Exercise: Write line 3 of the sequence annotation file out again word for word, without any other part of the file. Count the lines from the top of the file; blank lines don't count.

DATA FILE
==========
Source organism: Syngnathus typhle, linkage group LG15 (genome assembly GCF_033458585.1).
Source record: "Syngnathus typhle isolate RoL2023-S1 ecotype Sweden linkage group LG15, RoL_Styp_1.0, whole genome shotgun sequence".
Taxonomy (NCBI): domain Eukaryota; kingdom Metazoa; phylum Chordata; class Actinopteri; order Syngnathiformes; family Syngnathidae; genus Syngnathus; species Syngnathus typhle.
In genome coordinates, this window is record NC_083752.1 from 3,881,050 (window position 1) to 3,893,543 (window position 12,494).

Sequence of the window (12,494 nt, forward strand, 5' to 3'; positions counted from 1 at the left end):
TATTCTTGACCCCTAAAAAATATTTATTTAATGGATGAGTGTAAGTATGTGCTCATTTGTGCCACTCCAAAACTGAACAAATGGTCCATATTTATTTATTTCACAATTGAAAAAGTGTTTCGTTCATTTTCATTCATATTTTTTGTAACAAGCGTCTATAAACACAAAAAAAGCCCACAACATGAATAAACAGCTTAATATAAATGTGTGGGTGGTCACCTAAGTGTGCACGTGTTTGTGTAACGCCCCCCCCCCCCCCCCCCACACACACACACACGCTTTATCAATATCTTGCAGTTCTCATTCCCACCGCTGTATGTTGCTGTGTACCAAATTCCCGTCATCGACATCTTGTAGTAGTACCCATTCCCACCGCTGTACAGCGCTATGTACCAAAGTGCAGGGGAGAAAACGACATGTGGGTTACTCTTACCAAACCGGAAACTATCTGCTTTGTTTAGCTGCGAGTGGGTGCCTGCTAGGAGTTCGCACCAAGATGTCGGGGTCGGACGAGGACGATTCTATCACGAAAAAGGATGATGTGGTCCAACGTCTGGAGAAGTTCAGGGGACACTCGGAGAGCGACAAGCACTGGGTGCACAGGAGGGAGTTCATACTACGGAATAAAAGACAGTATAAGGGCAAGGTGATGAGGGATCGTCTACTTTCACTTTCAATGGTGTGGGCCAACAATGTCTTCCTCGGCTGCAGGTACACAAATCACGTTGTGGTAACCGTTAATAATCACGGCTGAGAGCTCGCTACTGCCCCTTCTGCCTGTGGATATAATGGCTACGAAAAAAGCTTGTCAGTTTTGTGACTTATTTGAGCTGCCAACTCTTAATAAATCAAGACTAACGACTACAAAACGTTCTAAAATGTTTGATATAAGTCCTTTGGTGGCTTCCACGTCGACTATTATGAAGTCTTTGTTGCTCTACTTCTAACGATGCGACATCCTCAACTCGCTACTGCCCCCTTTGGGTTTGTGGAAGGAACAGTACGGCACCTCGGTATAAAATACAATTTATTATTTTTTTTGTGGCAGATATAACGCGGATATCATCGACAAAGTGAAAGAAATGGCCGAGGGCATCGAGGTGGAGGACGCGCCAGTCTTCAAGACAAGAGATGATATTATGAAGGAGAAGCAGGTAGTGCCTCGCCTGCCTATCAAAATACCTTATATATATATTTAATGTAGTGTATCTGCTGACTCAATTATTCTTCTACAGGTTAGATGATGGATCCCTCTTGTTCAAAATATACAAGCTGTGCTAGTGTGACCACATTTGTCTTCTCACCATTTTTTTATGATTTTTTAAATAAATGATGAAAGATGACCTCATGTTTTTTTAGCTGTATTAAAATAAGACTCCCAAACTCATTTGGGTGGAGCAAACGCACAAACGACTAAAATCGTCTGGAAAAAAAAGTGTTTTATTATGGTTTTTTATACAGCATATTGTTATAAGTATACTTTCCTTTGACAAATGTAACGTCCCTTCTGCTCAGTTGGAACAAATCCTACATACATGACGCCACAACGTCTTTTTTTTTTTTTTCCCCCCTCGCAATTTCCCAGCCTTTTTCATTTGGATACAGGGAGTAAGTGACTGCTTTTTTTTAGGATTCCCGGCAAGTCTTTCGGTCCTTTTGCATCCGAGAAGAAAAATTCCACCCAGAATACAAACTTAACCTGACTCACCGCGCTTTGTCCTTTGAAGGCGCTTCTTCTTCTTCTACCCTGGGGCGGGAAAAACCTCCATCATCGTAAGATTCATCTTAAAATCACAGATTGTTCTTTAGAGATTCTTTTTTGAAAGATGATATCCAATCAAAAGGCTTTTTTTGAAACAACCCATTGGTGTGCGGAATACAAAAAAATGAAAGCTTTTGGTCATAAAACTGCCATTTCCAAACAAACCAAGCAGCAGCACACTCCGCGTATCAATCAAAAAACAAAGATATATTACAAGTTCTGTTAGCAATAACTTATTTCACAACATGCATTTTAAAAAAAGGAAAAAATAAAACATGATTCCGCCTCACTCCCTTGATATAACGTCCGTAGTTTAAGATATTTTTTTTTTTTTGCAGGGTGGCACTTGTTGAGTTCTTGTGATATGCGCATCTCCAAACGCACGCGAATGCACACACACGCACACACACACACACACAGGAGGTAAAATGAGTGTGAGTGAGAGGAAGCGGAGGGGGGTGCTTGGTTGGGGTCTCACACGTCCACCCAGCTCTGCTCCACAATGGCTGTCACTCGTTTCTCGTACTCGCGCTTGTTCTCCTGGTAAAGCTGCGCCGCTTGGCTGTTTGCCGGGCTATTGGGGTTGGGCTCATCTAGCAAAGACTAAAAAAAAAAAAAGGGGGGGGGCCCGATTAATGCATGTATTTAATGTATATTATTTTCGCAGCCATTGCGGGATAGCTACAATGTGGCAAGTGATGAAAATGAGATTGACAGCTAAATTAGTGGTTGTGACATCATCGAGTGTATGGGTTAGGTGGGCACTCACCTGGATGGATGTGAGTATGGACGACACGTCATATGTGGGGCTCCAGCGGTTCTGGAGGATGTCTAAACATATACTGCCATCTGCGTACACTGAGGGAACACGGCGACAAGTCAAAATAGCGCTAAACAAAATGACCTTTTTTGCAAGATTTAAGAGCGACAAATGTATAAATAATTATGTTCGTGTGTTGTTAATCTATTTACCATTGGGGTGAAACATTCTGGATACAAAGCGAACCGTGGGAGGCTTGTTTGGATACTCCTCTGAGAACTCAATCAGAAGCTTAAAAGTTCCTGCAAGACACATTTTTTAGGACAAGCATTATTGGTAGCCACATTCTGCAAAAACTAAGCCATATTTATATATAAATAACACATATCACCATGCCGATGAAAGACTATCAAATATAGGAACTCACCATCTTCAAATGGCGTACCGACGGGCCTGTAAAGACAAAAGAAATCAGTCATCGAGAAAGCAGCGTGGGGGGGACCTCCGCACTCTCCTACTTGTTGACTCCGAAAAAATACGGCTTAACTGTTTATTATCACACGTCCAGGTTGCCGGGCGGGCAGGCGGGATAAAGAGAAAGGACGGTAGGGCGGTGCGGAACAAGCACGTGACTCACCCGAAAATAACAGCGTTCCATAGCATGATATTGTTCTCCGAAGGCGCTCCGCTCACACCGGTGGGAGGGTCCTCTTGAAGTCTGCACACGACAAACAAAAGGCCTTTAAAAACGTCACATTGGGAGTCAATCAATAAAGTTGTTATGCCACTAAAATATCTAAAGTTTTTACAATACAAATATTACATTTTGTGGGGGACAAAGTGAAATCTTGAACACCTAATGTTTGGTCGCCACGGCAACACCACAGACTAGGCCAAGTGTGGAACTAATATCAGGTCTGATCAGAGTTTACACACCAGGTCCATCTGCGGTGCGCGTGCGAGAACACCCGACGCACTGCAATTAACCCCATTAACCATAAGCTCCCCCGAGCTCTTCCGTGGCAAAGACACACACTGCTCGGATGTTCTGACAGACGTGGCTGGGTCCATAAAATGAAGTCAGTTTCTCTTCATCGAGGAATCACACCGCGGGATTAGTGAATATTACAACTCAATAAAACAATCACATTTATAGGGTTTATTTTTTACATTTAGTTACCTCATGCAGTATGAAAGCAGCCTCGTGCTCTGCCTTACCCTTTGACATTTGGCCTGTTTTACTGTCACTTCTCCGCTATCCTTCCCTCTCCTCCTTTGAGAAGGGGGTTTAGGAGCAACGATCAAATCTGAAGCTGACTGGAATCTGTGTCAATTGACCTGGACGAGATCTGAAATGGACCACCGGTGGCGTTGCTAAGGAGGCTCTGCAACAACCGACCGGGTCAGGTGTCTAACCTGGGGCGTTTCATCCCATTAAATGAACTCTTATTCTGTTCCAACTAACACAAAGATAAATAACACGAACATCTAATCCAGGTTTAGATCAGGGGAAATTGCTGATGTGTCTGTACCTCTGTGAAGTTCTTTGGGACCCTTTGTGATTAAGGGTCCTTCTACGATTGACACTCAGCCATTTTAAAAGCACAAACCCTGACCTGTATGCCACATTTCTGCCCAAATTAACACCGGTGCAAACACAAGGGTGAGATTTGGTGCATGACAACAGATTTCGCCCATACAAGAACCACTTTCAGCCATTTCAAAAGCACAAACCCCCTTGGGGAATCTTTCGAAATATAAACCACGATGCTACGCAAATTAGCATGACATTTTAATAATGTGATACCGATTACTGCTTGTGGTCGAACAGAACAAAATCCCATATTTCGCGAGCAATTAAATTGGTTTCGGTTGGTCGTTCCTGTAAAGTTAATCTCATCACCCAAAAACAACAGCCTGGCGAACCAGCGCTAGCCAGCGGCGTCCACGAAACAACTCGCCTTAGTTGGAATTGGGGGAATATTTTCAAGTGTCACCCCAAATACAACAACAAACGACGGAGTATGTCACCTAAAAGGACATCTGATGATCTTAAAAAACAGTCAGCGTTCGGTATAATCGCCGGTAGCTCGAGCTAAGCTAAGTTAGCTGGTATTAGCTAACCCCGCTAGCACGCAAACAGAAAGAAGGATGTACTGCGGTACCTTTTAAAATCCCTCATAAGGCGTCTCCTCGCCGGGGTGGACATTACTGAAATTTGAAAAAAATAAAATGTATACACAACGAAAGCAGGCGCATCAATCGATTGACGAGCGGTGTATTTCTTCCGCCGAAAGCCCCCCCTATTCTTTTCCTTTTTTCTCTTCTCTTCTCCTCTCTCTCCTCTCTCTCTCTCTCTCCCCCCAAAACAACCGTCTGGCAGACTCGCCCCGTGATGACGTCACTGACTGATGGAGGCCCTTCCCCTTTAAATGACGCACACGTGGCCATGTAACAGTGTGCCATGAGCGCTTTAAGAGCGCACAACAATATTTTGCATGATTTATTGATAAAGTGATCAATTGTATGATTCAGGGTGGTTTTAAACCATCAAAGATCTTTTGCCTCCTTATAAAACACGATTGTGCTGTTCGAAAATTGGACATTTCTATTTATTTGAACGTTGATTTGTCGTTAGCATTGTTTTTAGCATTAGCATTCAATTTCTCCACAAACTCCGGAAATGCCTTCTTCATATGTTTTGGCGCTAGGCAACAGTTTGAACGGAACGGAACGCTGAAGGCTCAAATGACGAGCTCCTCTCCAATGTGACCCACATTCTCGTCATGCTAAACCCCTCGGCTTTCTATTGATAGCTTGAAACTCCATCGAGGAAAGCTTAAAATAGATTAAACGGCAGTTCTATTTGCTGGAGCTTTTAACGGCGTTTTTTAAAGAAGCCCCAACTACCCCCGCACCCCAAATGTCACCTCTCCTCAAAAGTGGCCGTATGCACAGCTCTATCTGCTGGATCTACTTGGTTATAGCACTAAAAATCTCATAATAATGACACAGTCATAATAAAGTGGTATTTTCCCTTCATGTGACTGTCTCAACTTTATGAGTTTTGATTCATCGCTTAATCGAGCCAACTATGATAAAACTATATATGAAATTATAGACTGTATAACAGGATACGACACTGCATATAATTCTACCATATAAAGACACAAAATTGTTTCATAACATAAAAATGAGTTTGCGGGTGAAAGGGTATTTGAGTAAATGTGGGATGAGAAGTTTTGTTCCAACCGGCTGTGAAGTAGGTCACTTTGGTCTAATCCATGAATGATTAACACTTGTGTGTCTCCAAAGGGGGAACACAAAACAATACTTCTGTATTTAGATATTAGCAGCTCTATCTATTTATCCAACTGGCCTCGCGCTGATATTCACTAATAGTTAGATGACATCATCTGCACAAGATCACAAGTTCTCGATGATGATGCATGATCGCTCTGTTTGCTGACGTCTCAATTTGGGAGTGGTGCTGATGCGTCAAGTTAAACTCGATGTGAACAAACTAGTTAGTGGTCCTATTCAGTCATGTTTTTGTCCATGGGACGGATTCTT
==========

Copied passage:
Taxonomy (NCBI): domain Eukaryota; kingdom Metazoa; phylum Chordata; class Actinopteri; order Syngnathiformes; family Syngnathidae; genus Syngnathus; species Syngnathus typhle.